[Table of Contents] [Search]

[Date Prev][Date Next][Thread Prev][Thread Next][Date Index][Thread Index]

Re: [BKARTS] percent solutions? mc, wheat, gelatin

Audrey and Amy,

That's why this is  bookart and not  bookscience :-)
Even were it 'bookscience', the reality is that in all we do, we find
ourselves  ALWAYS in a heuristic situation, (learning, finding out as
we go along) -and even the simplest task entails what chaos theorists
know is that even the simplest system or recipe is 'complex'.  And this
'complexity' extends across many levels, there being a broad spectrum
as to how complex even the complex can be, ranging from the countable
(permutations and variations) to patterns that, like 'pi', are  in a
class with numbers that are called 'transcendental'!
Nothing, I've experienced is 'easily' learned, or known the same way.
It's the "not being able to cross the same stream twice" thing. And
most especially applies in making multiples.  No two batches (editions)
of anything come out ACTUALLY identical. (Certainly not if we do it
ourselves.) Not in My experience. It may well be that it's just me. But
I don't really think so.

Norman Shapiro

PS. I've only just subscribed this past week. This is my first entree
-'lurching around'  reading till now.   More about me later, about my
new web page which I'll be launching very soon.

On Mar 18, 2005, at 7:45 AM, Audrey Hollinger wrote:

Tablespoon-per-cup formulas can be scaled too! One tablespoon is 1/16
a cup, so a formula calling for, say 1 tbsp/cup is 6.25% (1/16 or 100%)

Now I will point out that this is only an approximation, and one that
gets worse for higher percentages, since % V/V really means percentage
of solute within the finished solution, whereas the formulas are
given as amount of solute as a percentage of the (pure) solvent. Few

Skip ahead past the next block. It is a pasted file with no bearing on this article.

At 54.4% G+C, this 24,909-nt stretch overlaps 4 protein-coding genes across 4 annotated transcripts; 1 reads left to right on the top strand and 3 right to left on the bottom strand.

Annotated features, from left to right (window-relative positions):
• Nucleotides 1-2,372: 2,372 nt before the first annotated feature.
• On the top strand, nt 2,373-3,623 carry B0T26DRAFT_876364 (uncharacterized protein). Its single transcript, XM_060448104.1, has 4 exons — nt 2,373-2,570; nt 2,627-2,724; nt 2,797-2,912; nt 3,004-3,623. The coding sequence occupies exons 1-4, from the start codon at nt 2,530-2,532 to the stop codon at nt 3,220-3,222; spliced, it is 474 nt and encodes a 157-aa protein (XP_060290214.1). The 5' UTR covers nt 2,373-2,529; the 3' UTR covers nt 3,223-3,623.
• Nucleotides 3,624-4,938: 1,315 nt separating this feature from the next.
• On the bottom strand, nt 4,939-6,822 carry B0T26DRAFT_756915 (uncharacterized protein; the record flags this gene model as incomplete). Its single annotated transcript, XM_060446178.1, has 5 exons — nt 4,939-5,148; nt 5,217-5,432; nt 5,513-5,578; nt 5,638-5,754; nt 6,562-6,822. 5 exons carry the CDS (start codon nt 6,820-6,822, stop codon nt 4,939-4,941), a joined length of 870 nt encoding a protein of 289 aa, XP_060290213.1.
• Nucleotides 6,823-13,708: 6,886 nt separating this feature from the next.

recipes encountered in paper and book arts are of the form "mix powder
with [less than the full amount of water], then top up with more water
to [some specific volume]."

More concretely, the above formula likely produces more than a cup of
finished solution, so the actual V/V percentage would be less than

To convert from V/V formulas to W/V, you need to know the bulk density
of the powder. Sometimes this is listed on a specifications sheet, and
sometimes on the MSDS. Lacking either, I have found that assuming a
density of 1 g/cm3 is close enough. The only powders in our shop that
are far from this are titanium dioxide and iron oxide based pigments.

Does either of these approximations matter? Probably not. Most recipes
have plenty of leeway in them, often ending with a recommendation to
extra water to suit. Differences in the water quality (e.g. mineral
content) can have dramatic effects on the viscosities of these
solutions, and individual recipes vary from one to another by more than
the error in these approximations. As well, other technical changes in
the usage of the solutions can adjust for varying solution strengths,
for example by adjusting the temperature at which the solution is used.

Unfortunately this general lack of technical rigour means that each
artist must collect their own set of custom-tweaked favourite recipes
trial and error.
-Kevin Martin
 the Papertrail

     The Bonefolder: an e-journal for the bookbinder and book artist

             For all your subscription questions, go to the
                      Book_Arts-L FAQ and Archive.

                  Both at: <http://www.philobiblon.com>

*********************************************** The Bonefolder: an e-journal for the bookbinder and book artist

            For all your subscription questions, go to the
                     Book_Arts-L FAQ and Archive.

                 Both at: <http://www.philobiblon.com>

[Subject index] [Index for current month] [Table of Contents] [Search]